Susanne Bier

Love-Is-All-You-Need

Probably the first thing you need to know about Love is All You Need is that it doesn’t include any Beatles songs on its soundtrack. It’s original title is Den skaldede frisør, which seems to roughly translate to “The Bald Hairdresser,” and Love is All You Need is the arbitrary title it got stuck with in English-speaking markets. It is the kind of movie that unashamedly includes multiple uses of the song ‘That’s Amore’ though, so you can probably guess what sort of demographic it’s aiming to hit. Love is All You Need, in addition to being the new film from co-writer/director Susanne Bier (In a Better World, Things We Lost in the Fire), is a relationship drama about a guy (Sebastien Jessen) and a girl (Molly Blixt Egelind) getting married at a rustic house situated in a lemon grove on the coast of Italy. It’s one of those travelogue movies that’s just as much about showing off an exotic location as it is about digging into all of the neuroses and relationship dramas of the eccentric family members who show up for the wedding. These family members do have quite a few issues though, especially the mother of the bride (Trine Dyrholm), whose husband recently left her for a younger woman after her survival with a bout of cancer, and the father of the groom (Pierce Brosnan), who’s still a prickly, raw wound over the death of his wife, even though it happened many years ago. It’s not a […]

read more...

Love is all you need

Here’s the deal. Love is All You Need looks a bit too easy, a bit too happy and a bit too formulaic, but Susanne Bier is not your typical director. That alone is enough to make me question this trailer featuring Pierce Brosnan and Trine Dyrholm having a meet cute and falling for each other at a wedding. Not that it’ll be Brothers or anything, but there’s almost no chance that it’ll be average. Although, I could have done without the shot of Brosnan on an Italian balcony (not a euphemism) in his black boxer briefs. But who knows. Maybe the guy has still got it. He was Bond after all. Check out the trailer for yourself and duck when the glass of champagne gets thrown in your face:

read more...

Revenge films are a genre unto themselves and usually fit a very specific mold. They’re usually meant to be both entertaining and cathartic, but there’s rarely any serious questions asked as to the moral state of the actions playing out before us. Director Susanne Bier’s Academy Award winning film, In a Better World, sets out to do just that. The film follows two stories… two boys deal with a schoolyard bully but their efforts get out of hand, and a doctor who’s life mission is to heal the sick and wounded finds his ideals questioned when faced with pure evil. It’s a suspenseful and engaging experience, and it offers no easy answers. In a Better World hits DVD and Blu-ray tomorrow, and we have a copy of the combo pack to give away to one lucky reader. How can you win? Simple… think of a really bad movie, and tell us why the world would be better off if the damn thing had never been made.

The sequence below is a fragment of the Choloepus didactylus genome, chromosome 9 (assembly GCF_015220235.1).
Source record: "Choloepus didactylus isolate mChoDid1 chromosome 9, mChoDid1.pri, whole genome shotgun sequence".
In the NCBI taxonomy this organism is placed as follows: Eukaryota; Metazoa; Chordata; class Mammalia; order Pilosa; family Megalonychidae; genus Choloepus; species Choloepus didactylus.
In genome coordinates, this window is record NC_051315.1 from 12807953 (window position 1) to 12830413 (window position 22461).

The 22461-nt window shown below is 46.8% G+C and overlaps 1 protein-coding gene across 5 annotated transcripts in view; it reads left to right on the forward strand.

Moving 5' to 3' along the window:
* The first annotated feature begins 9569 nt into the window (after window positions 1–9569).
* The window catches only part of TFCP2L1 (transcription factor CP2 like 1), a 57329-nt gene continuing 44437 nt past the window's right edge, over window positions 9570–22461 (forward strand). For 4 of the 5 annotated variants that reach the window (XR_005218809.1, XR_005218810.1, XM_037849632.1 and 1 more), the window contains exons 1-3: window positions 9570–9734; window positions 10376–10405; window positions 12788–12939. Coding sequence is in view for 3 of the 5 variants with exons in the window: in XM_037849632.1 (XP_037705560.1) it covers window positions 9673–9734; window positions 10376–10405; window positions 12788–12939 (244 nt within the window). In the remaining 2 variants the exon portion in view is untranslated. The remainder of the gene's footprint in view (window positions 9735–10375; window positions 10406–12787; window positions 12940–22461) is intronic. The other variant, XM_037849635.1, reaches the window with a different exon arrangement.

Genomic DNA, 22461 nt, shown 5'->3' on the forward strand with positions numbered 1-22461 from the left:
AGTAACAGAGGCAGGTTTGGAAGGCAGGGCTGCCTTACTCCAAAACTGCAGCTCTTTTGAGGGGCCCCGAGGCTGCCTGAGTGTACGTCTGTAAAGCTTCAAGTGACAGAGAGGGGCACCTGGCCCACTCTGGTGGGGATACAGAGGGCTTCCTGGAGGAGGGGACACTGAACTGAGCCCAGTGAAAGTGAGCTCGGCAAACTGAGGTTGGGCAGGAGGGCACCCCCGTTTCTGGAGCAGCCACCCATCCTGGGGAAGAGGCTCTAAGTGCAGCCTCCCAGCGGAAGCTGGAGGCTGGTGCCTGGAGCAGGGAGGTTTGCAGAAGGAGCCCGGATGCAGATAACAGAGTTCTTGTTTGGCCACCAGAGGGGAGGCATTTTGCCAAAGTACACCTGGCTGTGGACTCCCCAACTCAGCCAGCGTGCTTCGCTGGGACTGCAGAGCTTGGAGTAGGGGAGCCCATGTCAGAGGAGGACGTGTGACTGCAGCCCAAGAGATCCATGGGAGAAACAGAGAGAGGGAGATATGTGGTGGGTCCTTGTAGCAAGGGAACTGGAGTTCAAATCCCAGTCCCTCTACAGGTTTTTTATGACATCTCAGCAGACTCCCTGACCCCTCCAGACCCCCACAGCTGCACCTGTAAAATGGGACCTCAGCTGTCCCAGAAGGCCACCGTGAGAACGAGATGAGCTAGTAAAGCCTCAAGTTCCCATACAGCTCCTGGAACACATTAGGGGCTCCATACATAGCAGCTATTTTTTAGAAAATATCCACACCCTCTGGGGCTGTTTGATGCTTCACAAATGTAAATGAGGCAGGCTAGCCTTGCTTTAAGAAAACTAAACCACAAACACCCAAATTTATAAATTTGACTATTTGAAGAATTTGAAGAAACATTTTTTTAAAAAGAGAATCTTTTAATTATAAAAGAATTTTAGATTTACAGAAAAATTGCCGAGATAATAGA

read more...

Susanne Bier‘s In a Better World made me, for the very first time, question my enjoyment of kids beating the hell out of each other on film. As someone that takes my fandom of kids kicking ass on film quite seriously, Bier stumped me. In a Better World is a film about violence, and the effects that it has. One of the two story-lines involves children, very nerd-like feeble children, striking back. Most of you dear readers would most likely sympathize with these kids, like I did, but they end up going to the extremes that make you question their choices. Bier is a director that is known for exploring the extreme sides of humanity, and she continues that trend in a poignant and unique manner with In A Better World. I spoke to Bier at SXSW where we discussed — starting with some small talk, of course — the grey areas of the film, the story’s structure, and finding realism in script and performance:

read more...

brothers_movie_review1

Jim Sheridan’s ‘Brothers’ remake is a fine, old-fashioned drama starring Tobey Maguire, Natalie Portman and Jake Gyllenhaal. Like many of Sheridan’s other movies, it’s all about family.

read more...
Twitter button
Facebook button
Google+ button
RSS feed

published: 04.16.2014
B+
published: 04.16.2014
C-
published: 04.16.2014
B-
published: 04.14.2014
B

Listen to Junkfood Cinema
Some movie websites serve the consumer. Some serve the industry. At Film School Rejects, we serve at the pleasure of the connoisseur. We provide the best reviews, interviews and features to millions of dedicated movie fans who know what they love and love what they know. Because we, like you, simply love the art of the moving picture.
SXSW 2014
Game of Thrones reviews
Got a Tip? Send it here:
editors@filmschoolrejects.com
Publisher:
Neil Miller
Managing Editor:
Scott Beggs
Associate Editors:
Rob Hunter
Kate Erbland
Christopher Campbell
All Rights Reserved © 2006-2014 Reject Media, LLC | Privacy Policy | Design & Development by Face3